West Taylor, owner of Wild West Mustang Ranch and a certified and award-winning TIP trainer, recently spent time with Raechel Nelson and her four-year old mustang, Alita. The horseman also visited with Dr. Steve Peters to discuss Evidence-Based Horsemanship, and the neuroscience behind Taylor’s horse work. Read more about Taylor here.
The Fremont, Utah trainer worked with Alita as part of BestHorsePractices’ Mustang Miles & Minutes feature. We talked with Taylor, Nelson and Peters after two ground-breaking sessions.
It was incredible. He worked really well with the horses and also with me. After he worked with Alita to a point, he asked me to join him in the pen. He didn’t communicate any expectations, which was nice. I think that would have created stress to have goals that might not be realistic or relevant. We just dealt with the here and now. While we humans may think of a goal as a big accomplishment, to the horse, it may be trivial. She may have some different hurdle or challenge that’s a huge deal for her.
I learned a lot from watching him and he was really good about communicating what he was doing the whole time and ultimately saying to me: ‘Here’s where you can go with this. Here’s what you do. Let’s put you in there with her. We’ll give you some confidence. We’ll give you direction.’
That was really good.
West did say she has some aggression issues to deal with. We realized that her neck and shoulder area, which is supposed to be a safe place for us to work with her, is not safe at all. She was not comfortable with you there at all.
As soon as he got the halter went on, he was teaching her to back. That was in order to keep himself safe and to give her an option other than striking. At first, she went ballistic. It was a rodeo.
He just kept at it with the same kind of pressure, asking the same thing. He was totally even-keeled while he waited for her to sort through her stuff and realize “ok, I can bring myself down and I can find an answer.” Steve and I agreed, if it were us, we would have been out of the round pen, saying ‘holy crap, what just happened?’
A couple things were interesting to see the comparisons between what I’ve been doing and what West was doing.
- He was willing to escalate her reaction a lot higher than I was.
- He was willing to be in a much smaller space than I was.
- When Steve was working with her and throwing a rope, she learned that she could sometimes kick the rope off and get away. But with West, if she kicked the rope off, it landed back on her a second later. She learned that she had to wear it until she was okay with it.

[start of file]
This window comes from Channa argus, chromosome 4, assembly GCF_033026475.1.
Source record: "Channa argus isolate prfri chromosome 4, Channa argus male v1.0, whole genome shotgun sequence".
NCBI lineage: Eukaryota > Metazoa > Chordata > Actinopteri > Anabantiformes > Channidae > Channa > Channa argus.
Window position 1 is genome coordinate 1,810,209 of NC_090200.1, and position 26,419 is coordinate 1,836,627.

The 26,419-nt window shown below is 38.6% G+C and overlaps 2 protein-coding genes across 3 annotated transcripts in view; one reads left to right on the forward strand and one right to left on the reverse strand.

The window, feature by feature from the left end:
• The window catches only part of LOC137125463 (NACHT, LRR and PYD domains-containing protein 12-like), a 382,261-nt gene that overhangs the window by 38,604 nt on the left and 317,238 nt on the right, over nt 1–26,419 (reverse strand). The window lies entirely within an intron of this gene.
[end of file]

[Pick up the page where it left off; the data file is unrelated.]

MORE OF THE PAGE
Nelson on considering the square pen, a special feature of Taylor’s training:
So many people say: ‘work them in the round pen so they don’t get hung up in the corners.’ His opinion is exactly the opposite: Every time she goes into a corner, she has to make a decision. She can either get hung up in the corner and feel increased pressure, or make the choice to be with you and pay attention to you.
It’s true. She has the capacity to think that through. In a round pen, we don’t obligate her to do that.
West got into the 24 by 24 foot pen and would throw the cotton rope her way. She would kick and paw at it. He eventually got the rope on the other side of her and was able to draw it up and make a loop.
He was pulling on her and getting her to move. Eventually, he took the halter, got it around her head, and swapped it out with the rope. Once that halter went on, any pull on it and she exploded.
West told Raechel, ‘It’s not going to look pretty. But we have to get by this stuff or you’re going to get hurt.’ She leaped, pawed, kicked, fell down, smashed into panels. Once she calmed down, the first thing he taught her was backing. He said this was so important for staying safe. He started by just wiggling the line. She didn’t move. Then he snapped it and she freaked out, reared back, pawed the air. It was total fireworks. But he just kept setting her up and providing her with options. He finally got her to back.
It was really incredible to watch the transformation. So mesmerizing. The time flew by.
Raechel then got halter on a few times with West’s help. He left her in a place that’s safe now. He gave her tools and said she was effective and could keep herself safe and get herself out of trouble if trouble arose.
The kicking and striking is gone because Ali now has three or four new options. When she feels trapped, she can now back. West taught Ali that if you cluck, she can back. She can always take that option. It’s the easiest route for her to take if she starts to be threatened.
West showed Raechel that pressing against the horse with the palms of her hands, so that Ali leaned into it, was better, less threatening than scratches. Initially, the contact should not feel threatening at all. These mustangs are super sensitive.
Not only did Raechel watch her mustang go places she never thought she could take her, West also left her with a huge toolbox of skills she can use.